The fourth practice is partnering (83-102). There is four kinds of partnering: (1) rescue partnership, which helps save people, (2) fix-it partnership which tries to help fix other people’s problems. These two practices don’t work well in the long-term. Instead, we need to develop a (3) equal agency partnership which benefits both partners and finally (4) partnering with God (85). Partnering, not competing, is how we are supposed to relate with one another (99).

5. Truthing (John 8:32)

The fifth practice is “truthing”. Annan quotes David Foster Wallace:

“The truth will set you free. But not until it is finished with you.”

Annan states that love without truth is a boat without a rudder (103-120). Annan then gives a definition and practice of truthing. One checks the assessment against reality on the ground (104). For slow Kingdom coming, one must also engage in truthing – going back between the big picture and feet on the ground. He gives an example of verifying the prosperity gospel (105). Truthing can help one cast out fear (1 John 4:18) (107). Annan compares examples of truthing in missions (108) to examples in literature: The Jungle by Upton Sinclair and Nickel and Dimed by Barbara Ehrenreich (109).

Annan states (110) that “we practice truthing so we can better see what acts of love are actually bearing fruit.” Truthing is a form of evaluation for the sake of love (113). Following a discussion of the purpose and ways of truthing, Annan shares what he believes are the building blocks of a thriving community (115).


  1. The True (Human knowledge and learning)
  2. The Good (Social Mores Ethics)

  3. The Beautiful (Creativity, Aesthetics, and Design)

  4. The Prosperous (Economic Life)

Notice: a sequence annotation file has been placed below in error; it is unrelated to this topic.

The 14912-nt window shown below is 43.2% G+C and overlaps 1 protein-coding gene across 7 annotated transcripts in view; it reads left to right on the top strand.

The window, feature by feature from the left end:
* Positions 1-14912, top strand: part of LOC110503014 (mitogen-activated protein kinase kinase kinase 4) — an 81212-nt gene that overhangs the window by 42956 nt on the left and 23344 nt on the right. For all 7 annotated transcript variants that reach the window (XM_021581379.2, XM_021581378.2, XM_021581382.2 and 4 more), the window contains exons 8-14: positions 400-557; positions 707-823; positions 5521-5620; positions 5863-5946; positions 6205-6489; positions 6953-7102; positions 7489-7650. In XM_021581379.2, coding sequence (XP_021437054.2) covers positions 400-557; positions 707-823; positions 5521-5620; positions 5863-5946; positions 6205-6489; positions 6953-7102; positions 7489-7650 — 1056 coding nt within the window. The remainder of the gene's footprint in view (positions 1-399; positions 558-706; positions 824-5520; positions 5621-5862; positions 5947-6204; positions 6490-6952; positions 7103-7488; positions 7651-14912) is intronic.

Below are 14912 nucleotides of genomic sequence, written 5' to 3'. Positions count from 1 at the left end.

5. The Just and Well-Ordered (Political and Civic Life)

  6. The Sustainable (Natural and Physical Health)

Annan challenges the reader to practice faithfully even when we’re overwhelmed (Matthew 6:33). We have to practice these practices (121). Gratitude cultivates joy and can help sustain us through the inevitable failures. Gratitude often seems very much like faith, which leads us to practice attention, confession, respect, partnering and truthing. And we keep practicing (130). Annan summarizes that the reader is invited to practice bravely because it leads to deep change (133). Annan ends the book with a helpful appendix (134) which contains study guides, resources, and how these five practices work together.

Kent Annan has written a great book about how to personally get involved in bringing God’s Kingdom to pass. Unfortunately, he seems to say that if we participate in these practices, God’s Kingdom will be like it is in Heaven. Yet, that won’t happen until Jesus returns. However, that shouldn’t stop Christians from trying to make this world a better place. With Slow Kingdom Coming, Annan shows Christians how we can slowly prepare for God’s kingdom to come. I join Annan in that desire. As John says in Revelation 22:20 – Amen! Come, Lord Jesus!